West Hill Collegiate Institute - International Business

Established in 2012, by Daniel Shafransky and Raymond Ahmad

Lumber I: 1982-1983

Source: The softwood war begins

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  • Sarah Bandali
  • Bavin Kirupaharan
  • Andrea Ramdeo

9 Comments

  1. Part 1- Summary of softwood war begins:
    Softwood lumber has many purposes such as furniture, paper production and most importantly structural building components. This being it is in high demand in the world but especially in North America. Canada is one of the largest softwood lumber producers exporting to the US. This is how the softwood lumber dispute began. The softwood lumber dispute was established in 1982 where Canada’s provinces own most of the forest resource and administer the rates considering in the US rates are set at an auction. The Canadian government timber to them for far less than the market value of the lumber. The US Commerce Dept turned down the application for countervailing duties in 1983.The US found that stumpage programs were not countervail able because stumpage was generally available and not limited to a specific industry . Under the US law a supposed aid provided an importer with an advantage in the U.S. market. With lumber, the U.S. argues that provincial stumpage provides a subsidy to lumber producers.
    Sources:
    (n.d.). Retrieved November 02, 2017, from http://www.mapleleafweb.com/features/canada-us-softwood-lumber-dispute
    Softwood Lumber Dispute. (n.d.). Retrieved November 02, 2017, from http://www.thecanadianencyclopedia.ca/en/article/softwood-lumber-dispute/
    Lumber I to IV: History of the Canada-U.S. Softwood Lumber Dispute. (n.d.). Retrieved November 02, 2017, from https://lop.parl.ca/content/lop/ResearchPublications/tips/tip134-e.htm

  2. Part 2- Summary of Digital Archive (The softwood war begins):
    This digital achieve talks about how much softwood lumber is worth which is two and a half billion dollars to only the US which most the money goes to the British Columbia saw mills. The British Columbia saw mills export 70% of their lumber to the US. The petition asked for a duty of exports that will bring the Canadian exports to the level of US lumber prices which would take away Canada’s competition. The US international trade commission looked for a trade subsidy but found nothing, leaving them 45 days to consider the petition. Canada is already expecting the petition.
    Source:
    The softwood war begins – CBC Archives. (2017, March 09). Retrieved November 02, 2017, from http://www.cbc.ca/archives/entry/the-softwood-war-begins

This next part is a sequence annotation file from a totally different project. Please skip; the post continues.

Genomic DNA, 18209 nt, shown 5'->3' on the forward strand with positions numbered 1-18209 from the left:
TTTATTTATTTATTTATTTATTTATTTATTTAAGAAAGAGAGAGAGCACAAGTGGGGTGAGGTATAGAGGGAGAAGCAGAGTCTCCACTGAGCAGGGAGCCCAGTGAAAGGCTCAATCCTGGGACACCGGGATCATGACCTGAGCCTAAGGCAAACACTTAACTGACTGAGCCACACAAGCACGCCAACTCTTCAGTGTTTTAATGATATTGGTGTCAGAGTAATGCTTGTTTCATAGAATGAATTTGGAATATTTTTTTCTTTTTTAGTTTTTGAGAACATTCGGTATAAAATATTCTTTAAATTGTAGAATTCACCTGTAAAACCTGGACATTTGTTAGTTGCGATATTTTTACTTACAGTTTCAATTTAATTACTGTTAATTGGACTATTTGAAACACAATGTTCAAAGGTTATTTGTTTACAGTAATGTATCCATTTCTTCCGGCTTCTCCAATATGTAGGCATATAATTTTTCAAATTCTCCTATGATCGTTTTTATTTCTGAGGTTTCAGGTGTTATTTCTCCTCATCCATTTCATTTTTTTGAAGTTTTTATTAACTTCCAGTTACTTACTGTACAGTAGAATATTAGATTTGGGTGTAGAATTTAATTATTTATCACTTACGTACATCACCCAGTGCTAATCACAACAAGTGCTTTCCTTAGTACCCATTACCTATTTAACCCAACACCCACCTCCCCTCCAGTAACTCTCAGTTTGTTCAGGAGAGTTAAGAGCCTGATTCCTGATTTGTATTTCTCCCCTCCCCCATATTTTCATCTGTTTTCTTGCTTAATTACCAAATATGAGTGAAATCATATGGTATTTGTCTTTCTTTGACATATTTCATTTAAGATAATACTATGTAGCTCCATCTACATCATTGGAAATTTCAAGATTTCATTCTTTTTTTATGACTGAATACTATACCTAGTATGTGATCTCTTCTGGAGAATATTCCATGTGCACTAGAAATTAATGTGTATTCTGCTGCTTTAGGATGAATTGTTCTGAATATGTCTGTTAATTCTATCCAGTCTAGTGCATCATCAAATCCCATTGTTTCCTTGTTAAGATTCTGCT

3. Part 3- Reflection:
    My thoughts on the softwood lumber dispute are it is never ending. British Columbia being the largest producer of softwood lumber continues to raise the price to charge to its producers to the point where the United States determined there was no subsidy remaining and no free form of those shipments from the export tax. As of now and the dispute still going on the wood products will create Canadian jobs and benefit the communities that rely upon the forest industry. This is a good and bad thing as Canada will continue to invest in research and development through FP Innovations, Canada’s leading technology incubator for forest products.

  4. The Softwood War Begins 1982-1983
    1. The Canada–United States softwood lumber dispute is one of the largest and most enduring trade disputes between these nations which lasted over twenty years. In October of 1982, housing construction was down and the United States lumber industry was weakening. A growing issue was, imported Canadian lumber it was priced cheaper than what the United States could have produced which is affecting jobs and resulting in unemployment. At the heart of the dispute was the claim that the Canadian lumber industry is unfairly subsidized by federal and provincial governments, as most lumber in Canada was owned by the provincial governments. The beginning of the softwood lumber dispute commonly referred to as Lumber I, occurred in 1982, when the United States lumber industry petitioned the United States Department of Commerce to impose a countervailing tariff and late in 1982, United States saw millers requested that Commerce investigate stumpage systems in British Columbia, Alberta, Ontario and Quebec. The following year, Commerce made a decision that stumpage fees could not be countervailed because they were not limited to a specific industry and over one-third of all softwood used there comes from Canada therefore, it affects us a lot because we were losing millions of dollars and jobs, taking a huge impact on our economy.

    2. Canadian softwood products are worth approximately 2.5 billion dollars yearly bringing in a decent income for the country of Canada but the softwood lumber dispute affected this a lot. A petition asked that Canadian exports to be brought up to the level of U.S. lumber prices. Earlier that year the issue was studied by the U.S. international trade commission which found no evidence in a provincial subsidy. Tony Halladay says the real problem is the slump in the housing construction and once that has been dealt with U.S. manufacturers will step back. As this has happened in the past, he hopes the same thing will happen again as the housing markets picked up and the complaints faded away.

    References
    Websites
    The softwood war begins – CBC Archives. (2017, March 09). Retrieved November 02, 2017, from http://www.cbc.ca/archives/entry/the-softwood-war-begins